New garda whistleblower claims drink-drive cover-up
A NEW garda whistleblower has come forward claiming he was victimised after arresting a member of the drugs unit for drink driving.
Garda Keith Harrison claims the case was struck out of court "on dubious rulings" and evidence in the case was stolen by a member of the garda.
He says garda management maliciously set about targeting him while the arrested garda was afforded protection.
Garda Harrison also claims a managerial review of his work was instigated and people with whom he had interactions were invited to make complaints against him.
Over a two-year period, he was office bound, while the garda he arrested, who had been found with a high concentration of alcohol, was still driving garda cars and carrying a gun.
Garda Harrison claims a member of the Garda of officer rank stationed in the Westmeath division prevented successful prosecution of individuals in a number of cases.
Sinn Fein TD Pearse Doherty has met with Garda Harrison and put his claims on the Dail record yesterday during a debate on the 300-page report from barrister Sean Guerin into the handling of complaints made a garda whistleblower.
Former Justice Minister Alan Shatter resigned after reading just a portion of the report.
"Garda Harrison claims that he had suspicions about a member of the Garda who was working within the drugs unit who may have been knowingly allowing the sale and supply of drugs within the Athlone district and that he had raised this with management, but he claims that it fell on deaf ears," he said.
Garda Harrison received an award for bravery in 2007 from President Mary McAleese and has made a sworn affidavit about his treatment.
"I was once a well-respected, ambitious and unblemished member of An Garda Siochana. Through systematic and relentless bullying and intimidation and unmerited scrutiny, I have, in my view, been totally undermined and destroyed.
"My good name and that of my family has also been tarnished and I now feel I have no option but to take this action. I feel I could not address this prior to now as who was I to turn and have faith in them to do the right thing? Who would believe me over Garda management? Would I make an unbearable situation worse for myself, by turning on the wolves that preyed on me? Never in my life have I felt so alone, tortured."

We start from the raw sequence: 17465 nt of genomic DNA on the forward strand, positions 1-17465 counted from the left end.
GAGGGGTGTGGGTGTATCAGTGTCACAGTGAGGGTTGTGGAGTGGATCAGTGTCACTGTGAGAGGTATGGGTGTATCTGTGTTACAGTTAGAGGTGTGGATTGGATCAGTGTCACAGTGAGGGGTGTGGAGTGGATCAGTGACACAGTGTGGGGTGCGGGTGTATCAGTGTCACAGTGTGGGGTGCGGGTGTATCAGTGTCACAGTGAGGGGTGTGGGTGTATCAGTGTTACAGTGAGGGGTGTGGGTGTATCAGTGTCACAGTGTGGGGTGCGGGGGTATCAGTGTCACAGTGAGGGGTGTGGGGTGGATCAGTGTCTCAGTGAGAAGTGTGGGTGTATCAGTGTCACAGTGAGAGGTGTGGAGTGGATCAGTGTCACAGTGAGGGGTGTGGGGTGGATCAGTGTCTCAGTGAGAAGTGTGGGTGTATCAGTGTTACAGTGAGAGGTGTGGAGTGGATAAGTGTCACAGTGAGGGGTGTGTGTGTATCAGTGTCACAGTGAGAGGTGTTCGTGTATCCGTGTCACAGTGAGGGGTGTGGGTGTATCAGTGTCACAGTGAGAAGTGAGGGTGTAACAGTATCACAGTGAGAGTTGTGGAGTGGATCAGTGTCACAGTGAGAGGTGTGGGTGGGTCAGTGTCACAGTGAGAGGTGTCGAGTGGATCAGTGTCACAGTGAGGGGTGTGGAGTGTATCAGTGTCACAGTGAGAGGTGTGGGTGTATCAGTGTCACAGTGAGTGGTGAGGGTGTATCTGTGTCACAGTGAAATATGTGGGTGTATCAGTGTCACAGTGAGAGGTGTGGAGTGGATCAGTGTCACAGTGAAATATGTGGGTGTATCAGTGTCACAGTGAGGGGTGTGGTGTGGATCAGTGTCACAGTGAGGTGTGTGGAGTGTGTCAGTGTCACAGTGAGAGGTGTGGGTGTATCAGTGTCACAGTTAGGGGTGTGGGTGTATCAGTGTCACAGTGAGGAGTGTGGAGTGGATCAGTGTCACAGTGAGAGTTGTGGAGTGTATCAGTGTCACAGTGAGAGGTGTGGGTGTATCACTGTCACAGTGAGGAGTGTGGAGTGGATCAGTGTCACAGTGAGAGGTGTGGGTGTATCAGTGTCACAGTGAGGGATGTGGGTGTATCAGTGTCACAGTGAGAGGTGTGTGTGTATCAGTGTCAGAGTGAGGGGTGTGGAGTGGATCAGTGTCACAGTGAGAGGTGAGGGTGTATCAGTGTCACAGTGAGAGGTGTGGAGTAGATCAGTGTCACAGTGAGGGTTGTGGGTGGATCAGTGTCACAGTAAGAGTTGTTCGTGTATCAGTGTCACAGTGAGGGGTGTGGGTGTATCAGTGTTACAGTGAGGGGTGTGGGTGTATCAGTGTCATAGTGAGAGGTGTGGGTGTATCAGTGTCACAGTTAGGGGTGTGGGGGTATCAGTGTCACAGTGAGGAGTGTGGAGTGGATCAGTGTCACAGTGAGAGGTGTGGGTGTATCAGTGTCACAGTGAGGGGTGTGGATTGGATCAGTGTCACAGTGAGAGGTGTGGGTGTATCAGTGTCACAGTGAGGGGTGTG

Meanwhile, mid-ranking gardai have rejected a government proposal to allow the Garda Ombudsman Commission to become the confidential recipient for complaints from whistleblowers.
And they told Justice Minister Frances Fitzgerald (pictured) that the move would not add any credibility to the whistleblowing process.
General secretary of the Association of Garda Sergeants and Inspectors John Redmond also questioned whether Mrs Fitzgerald was serious about proper reforms for the force.
He said many of his members had grave concerns about having to report to the Ombudsman (GSOC), "given that very body investigates complaints and allegations against those very members".
Earlier, the minister told the Dail that amending the Public Disclosures Bill giving the powers to GSOC would provide a robust and supportive environment for all whistleblowers, in line with best international standards.
"This will mean that garda whistleblowers will from now on have a strong legal framework in which to report concerns, strong legal protection against penalisation and the opportunity of a fully independent examination of their concerns.
"This historic move will mean the situation that faced Sgt Maurice McCabe can never happen again," she added.
However, the garda association is now seeking an urgent meeting with the minister to inform her of its members' concerns.
Mr Redmond pointed out that the Cooke report into the allegations of bugging at the headquarters of GSOC had not yet been published.
He said his association had already made it clear to the Dail committee on justice, defence and equality that GSOC should not be appointed as confidential recipient of information regarding whistleblowing.
Mrs Fitzgerald noted in the Dail debate that changes had been made as a result of the Morris tribunal but said time passed and systems failed.
Mrs Fitzgerald said they now had an opportunity to introduce real and lasting change.